SOUTH BEND – Notre Dame wide receiver Chris Finke has been facing doubters his whole college career, sometimes even from within his own family.
At a family reunion after he'd accepted a walk-on invite to play for Notre Dame, a distant relative told him he was “too small and I'd get my butt kicked,” the 5-foot-10, 180-pound Finke remembered. He had so many doubters he kept a list of them in his phone to keep himself motivated and “playing angry.”
All of those naysayers are quiet now. Finke has gone from a walk-on to a scholarship player to a productive receiver in the slot in his five years with the Irish. On Saturday, he took the next logical step: He was named one of Notre Dame's seven captains heading into the 2019 season.
“Nowadays, I play more to prove people right,” said Finke, who had 47 catches for 547 yards and two touchdowns in 2018. “The people who have supported me along the way: mom, dad, coaches and friends.”
Finke, a native of Dayton joined a half-dozen other Irish players in one of the larger Notre Dame captain groups in recent memory. The team had four captains in 2018 and expected to have smaller group this year after losing so much leadership from the squad that made the College Football Playoff.
Instead, coach Brian Kelly issued a mea culpa on the first day of fall camp, admitting that a summer of workouts had led new leaders to step up and necessitated a bigger captain group. Along with Finke, quarterback Ian Book, offensive lineman Robert Hainsey, defensive linemen Khalid Kareem and Julian Okwara and safeties Alohi Gilman and Jalen Elliott were voted captains by their teammates.
Kelly has planted the seeds for a large leadership group by appointing eight “SWAT Team” leaders that function as quasi-coaches for offseason workouts, when coaches aren't allowed in practices by NCAA rules. The captains are nearly all drawn from the SWAT Team and Kelly said that a larger group has its advantages.
“Consensus,” said Kelly, who is entering his 10th season as Notre Dame head coach. “The ability to get together. (The captains) will have the ability to work together as a group and so I think it has much more to do with their ability to act as a unified group. They operate so much easier together (that way).”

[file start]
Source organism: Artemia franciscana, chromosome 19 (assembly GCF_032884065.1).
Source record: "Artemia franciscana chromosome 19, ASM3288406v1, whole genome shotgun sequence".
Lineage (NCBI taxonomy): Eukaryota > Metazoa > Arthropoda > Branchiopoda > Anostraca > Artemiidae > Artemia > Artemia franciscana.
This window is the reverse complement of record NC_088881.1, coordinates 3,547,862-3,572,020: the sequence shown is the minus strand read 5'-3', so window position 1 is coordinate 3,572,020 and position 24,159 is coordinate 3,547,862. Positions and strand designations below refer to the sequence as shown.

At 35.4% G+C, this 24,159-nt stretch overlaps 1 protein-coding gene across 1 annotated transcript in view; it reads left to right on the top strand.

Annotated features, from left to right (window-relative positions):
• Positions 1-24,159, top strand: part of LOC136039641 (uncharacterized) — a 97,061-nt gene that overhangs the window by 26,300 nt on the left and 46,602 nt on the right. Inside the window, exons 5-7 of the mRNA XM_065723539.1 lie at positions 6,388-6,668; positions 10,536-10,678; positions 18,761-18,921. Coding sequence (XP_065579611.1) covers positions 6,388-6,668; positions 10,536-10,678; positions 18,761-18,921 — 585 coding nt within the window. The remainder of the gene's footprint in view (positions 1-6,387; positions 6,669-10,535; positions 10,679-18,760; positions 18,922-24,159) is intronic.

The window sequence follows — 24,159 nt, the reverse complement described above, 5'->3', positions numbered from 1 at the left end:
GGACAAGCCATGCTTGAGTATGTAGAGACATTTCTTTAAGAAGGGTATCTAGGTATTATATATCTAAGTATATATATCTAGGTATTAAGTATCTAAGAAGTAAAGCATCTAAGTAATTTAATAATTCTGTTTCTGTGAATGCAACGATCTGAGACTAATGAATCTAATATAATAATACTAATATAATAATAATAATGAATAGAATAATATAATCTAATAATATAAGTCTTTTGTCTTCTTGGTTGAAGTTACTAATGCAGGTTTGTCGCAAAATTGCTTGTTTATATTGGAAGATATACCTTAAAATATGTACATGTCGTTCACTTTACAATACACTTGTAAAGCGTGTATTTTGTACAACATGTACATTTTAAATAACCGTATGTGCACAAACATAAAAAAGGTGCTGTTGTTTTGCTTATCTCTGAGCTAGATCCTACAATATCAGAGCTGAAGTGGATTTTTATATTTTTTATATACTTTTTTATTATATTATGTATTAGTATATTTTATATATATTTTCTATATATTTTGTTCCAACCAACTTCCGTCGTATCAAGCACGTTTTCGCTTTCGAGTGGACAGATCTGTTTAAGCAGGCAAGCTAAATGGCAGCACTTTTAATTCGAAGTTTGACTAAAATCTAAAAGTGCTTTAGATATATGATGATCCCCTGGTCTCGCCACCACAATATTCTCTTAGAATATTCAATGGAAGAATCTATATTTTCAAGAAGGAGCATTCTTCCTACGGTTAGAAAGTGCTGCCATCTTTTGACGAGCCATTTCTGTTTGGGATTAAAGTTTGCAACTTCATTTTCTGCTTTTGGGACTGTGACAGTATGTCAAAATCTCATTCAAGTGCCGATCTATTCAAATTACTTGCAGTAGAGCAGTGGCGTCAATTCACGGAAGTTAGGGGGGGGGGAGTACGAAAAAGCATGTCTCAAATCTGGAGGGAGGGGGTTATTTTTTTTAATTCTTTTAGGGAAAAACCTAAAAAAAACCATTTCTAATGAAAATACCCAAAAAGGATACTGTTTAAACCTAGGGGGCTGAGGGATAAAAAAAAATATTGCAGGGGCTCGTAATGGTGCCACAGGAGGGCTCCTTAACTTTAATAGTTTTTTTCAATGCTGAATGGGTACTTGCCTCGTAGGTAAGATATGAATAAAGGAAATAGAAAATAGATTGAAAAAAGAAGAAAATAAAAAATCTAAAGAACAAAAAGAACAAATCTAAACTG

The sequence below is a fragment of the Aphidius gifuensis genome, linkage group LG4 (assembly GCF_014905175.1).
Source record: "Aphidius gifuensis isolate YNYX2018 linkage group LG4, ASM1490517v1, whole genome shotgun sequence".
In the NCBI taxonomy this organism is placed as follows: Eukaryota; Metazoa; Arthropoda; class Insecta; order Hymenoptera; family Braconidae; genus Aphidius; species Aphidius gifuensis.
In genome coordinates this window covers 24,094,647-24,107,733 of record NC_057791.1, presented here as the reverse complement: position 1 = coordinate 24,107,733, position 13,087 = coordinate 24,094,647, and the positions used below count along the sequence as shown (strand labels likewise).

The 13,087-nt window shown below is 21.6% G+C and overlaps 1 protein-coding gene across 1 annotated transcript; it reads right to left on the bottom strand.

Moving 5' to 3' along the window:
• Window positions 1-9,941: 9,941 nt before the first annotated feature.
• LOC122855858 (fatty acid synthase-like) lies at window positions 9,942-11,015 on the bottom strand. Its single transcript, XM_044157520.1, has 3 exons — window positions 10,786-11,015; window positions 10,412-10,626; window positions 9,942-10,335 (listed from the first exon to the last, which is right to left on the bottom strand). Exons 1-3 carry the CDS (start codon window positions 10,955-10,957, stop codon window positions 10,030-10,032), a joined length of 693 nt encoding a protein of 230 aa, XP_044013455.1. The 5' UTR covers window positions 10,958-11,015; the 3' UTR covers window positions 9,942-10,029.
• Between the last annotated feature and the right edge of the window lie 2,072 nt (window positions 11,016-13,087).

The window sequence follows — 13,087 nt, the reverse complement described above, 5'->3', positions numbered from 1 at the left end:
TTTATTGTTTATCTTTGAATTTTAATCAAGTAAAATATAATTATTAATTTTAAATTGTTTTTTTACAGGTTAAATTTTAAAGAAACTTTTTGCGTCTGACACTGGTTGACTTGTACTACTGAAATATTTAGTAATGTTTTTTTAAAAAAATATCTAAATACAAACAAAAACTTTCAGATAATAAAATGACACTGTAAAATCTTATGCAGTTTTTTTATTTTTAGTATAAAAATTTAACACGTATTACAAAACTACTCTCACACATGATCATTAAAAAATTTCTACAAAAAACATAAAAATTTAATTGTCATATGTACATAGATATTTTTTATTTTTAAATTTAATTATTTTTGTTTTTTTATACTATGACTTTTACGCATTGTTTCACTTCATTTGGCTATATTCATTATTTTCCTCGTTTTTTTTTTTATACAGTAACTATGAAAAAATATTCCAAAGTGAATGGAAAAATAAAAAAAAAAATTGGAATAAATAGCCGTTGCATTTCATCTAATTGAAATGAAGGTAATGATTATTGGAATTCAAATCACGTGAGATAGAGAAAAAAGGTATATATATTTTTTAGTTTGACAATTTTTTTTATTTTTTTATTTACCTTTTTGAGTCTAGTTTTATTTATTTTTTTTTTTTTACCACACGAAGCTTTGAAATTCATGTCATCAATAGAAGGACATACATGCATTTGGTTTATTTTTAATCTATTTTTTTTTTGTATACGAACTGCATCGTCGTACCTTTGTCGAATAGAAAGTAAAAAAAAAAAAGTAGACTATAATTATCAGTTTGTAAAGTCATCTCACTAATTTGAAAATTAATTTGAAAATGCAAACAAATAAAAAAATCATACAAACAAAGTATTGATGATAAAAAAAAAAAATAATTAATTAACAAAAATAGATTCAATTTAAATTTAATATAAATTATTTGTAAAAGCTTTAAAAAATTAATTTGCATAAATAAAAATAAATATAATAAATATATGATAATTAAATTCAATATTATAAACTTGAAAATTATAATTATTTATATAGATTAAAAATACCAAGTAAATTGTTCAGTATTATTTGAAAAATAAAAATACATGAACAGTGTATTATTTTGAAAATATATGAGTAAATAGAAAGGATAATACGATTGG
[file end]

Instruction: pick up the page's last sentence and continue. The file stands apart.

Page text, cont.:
The safeties and defensive line having two captains apiece is fitting because those are projected to be perhaps the strongest position groups on the roster. The Irish have recently had a run of excellent defensive lines, but safety was considered a weakness as recently as 2017 and was a question mark heading into 2018.
That's no longer the case as Gilman and Elliott are locked in as the starters and believe they can be one of the best safety tandems in the country. Elliott joked that if he was selected as a captain but Gilman wasn't, he would turn the honor down in solidarity.
“We were tired of the days where it was like, 'We've gotta get to the quarterback up front because we know our back end isn't gonna do it,'” Elliott said. “We took that personal and we competed. Having two captains in the room is an unbelievable honor, but our work is just beginning, we have to continue to push.”
Finke, who got votes from close to 70% of his teammates, was the most surprising choice for captain. That's not because he isn't a leader, but because of where he started his career with the Irish: buried on the scout team.
The Irish announced their captains in a team meeting, with former players on a video announcing each selection. Austin Webster, the last player to go from walk-on to captain in 2017, announced Finke's name.
“If you told me when I came here as a walk-on freshman that I'd be a captain eventually, I don't know if I would've believed you,” Finke said. “It was surreal moment.”